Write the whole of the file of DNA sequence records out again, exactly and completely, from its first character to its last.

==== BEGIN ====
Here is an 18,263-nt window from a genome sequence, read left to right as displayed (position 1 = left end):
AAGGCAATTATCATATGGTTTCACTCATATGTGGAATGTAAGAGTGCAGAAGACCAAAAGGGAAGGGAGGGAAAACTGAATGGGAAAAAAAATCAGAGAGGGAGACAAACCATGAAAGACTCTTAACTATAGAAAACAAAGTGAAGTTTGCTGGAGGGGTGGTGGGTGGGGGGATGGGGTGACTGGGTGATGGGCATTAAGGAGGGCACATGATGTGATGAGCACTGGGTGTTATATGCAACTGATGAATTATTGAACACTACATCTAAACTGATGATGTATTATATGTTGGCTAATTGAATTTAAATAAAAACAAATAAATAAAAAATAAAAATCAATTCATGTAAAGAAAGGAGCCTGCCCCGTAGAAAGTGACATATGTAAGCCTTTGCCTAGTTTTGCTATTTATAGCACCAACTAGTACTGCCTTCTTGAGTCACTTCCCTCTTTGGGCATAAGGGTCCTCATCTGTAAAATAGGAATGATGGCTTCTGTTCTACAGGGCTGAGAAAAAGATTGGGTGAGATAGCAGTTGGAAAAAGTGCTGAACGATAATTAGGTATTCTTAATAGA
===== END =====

Here is an 18,263-nt window from a genome sequence, read left to right as displayed (position 1 = left end):
AAGGCAATTATCATATGGTTTCACTCATATGTGGAATGTAAGAGTGCAGAAGACCAAAAGGGAAGGGAGGGAAAACTGAATGGGAAAAAAAATCAGAGAGGGAGACAAACCATGAAAGACTCTTAACTATAGAAAACAAAGTGAAGTTTGCTGGAGGGGTGGTGGGTGGGGGGATGGGGTGACTGGGTGATGGGCATTAAGGAGGGCACATGATGTGATGAGCACTGGGTGTTATATGCAACTGATGAATTATTGAACACTACATCTAAACTGATGATGTATTATATGTTGGCTAATTGAATTTAAATAAAAACAAATAAATAAAAAATAAAAATCAATTCATGTAAAGAAAGGAGCCTGCCCCGTAGAAAGTGACATATGTAAGCCTTTGCCTAGTTTTGCTATTTATAGCACCAACTAGTACTGCCTTCTTGAGTCACTTCCCTCTTTGGGCATAAGGGTCCTCATCTGTAAAATAGGAATGATGGCTTCTGTTCTACAGGGCTGAGAAAAAGATTGGGTGAGATAGCAGTTGGAAAAAGTGCTGAACGATAATTAGGTATTCTTAATAGA